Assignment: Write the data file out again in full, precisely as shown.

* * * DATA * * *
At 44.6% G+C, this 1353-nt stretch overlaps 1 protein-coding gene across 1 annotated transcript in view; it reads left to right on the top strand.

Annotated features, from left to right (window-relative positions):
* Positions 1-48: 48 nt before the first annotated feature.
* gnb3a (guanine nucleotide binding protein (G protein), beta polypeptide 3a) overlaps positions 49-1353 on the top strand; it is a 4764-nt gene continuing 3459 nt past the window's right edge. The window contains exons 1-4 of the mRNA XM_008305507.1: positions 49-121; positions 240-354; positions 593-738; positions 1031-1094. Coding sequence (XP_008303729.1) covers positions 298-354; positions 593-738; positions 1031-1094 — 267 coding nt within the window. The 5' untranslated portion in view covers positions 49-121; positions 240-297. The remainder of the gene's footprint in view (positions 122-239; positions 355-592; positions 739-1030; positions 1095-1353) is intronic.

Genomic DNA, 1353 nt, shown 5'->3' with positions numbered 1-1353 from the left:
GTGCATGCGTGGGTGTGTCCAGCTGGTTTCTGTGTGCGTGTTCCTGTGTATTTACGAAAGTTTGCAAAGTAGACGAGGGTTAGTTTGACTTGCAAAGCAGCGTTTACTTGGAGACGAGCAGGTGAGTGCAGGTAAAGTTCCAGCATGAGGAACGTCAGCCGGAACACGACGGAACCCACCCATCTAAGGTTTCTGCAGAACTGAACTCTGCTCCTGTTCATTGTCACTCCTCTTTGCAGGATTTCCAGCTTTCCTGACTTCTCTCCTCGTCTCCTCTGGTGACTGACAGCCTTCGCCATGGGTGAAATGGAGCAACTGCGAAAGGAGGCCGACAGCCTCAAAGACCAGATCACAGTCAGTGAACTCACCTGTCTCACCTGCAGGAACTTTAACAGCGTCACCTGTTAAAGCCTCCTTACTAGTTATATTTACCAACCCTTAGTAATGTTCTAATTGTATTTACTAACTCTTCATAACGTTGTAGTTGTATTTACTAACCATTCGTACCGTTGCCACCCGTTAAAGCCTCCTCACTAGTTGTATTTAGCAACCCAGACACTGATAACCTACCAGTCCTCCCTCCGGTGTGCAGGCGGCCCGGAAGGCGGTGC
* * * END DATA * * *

At 44.6% G+C, this 1353-nt stretch overlaps 1 protein-coding gene across 1 annotated transcript in view; it reads left to right on the top strand.

Annotated features, from left to right (window-relative positions):
* Positions 1-48: 48 nt before the first annotated feature.
* gnb3a (guanine nucleotide binding protein (G protein), beta polypeptide 3a) overlaps positions 49-1353 on the top strand; it is a 4764-nt gene continuing 3459 nt past the window's right edge. The window contains exons 1-4 of the mRNA XM_008305507.1: positions 49-121; positions 240-354; positions 593-738; positions 1031-1094. Coding sequence (XP_008303729.1) covers positions 298-354; positions 593-738; positions 1031-1094 — 267 coding nt within the window. The 5' untranslated portion in view covers positions 49-121; positions 240-297. The remainder of the gene's footprint in view (positions 122-239; positions 355-592; positions 739-1030; positions 1095-1353) is intronic.

Genomic DNA, 1353 nt, shown 5'->3' with positions numbered 1-1353 from the left:
GTGCATGCGTGGGTGTGTCCAGCTGGTTTCTGTGTGCGTGTTCCTGTGTATTTACGAAAGTTTGCAAAGTAGACGAGGGTTAGTTTGACTTGCAAAGCAGCGTTTACTTGGAGACGAGCAGGTGAGTGCAGGTAAAGTTCCAGCATGAGGAACGTCAGCCGGAACACGACGGAACCCACCCATCTAAGGTTTCTGCAGAACTGAACTCTGCTCCTGTTCATTGTCACTCCTCTTTGCAGGATTTCCAGCTTTCCTGACTTCTCTCCTCGTCTCCTCTGGTGACTGACAGCCTTCGCCATGGGTGAAATGGAGCAACTGCGAAAGGAGGCCGACAGCCTCAAAGACCAGATCACAGTCAGTGAACTCACCTGTCTCACCTGCAGGAACTTTAACAGCGTCACCTGTTAAAGCCTCCTTACTAGTTATATTTACCAACCCTTAGTAATGTTCTAATTGTATTTACTAACTCTTCATAACGTTGTAGTTGTATTTACTAACCATTCGTACCGTTGCCACCCGTTAAAGCCTCCTCACTAGTTGTATTTAGCAACCCAGACACTGATAACCTACCAGTCCTCCCTCCGGTGTGCAGGCGGCCCGGAAGGCGGTGC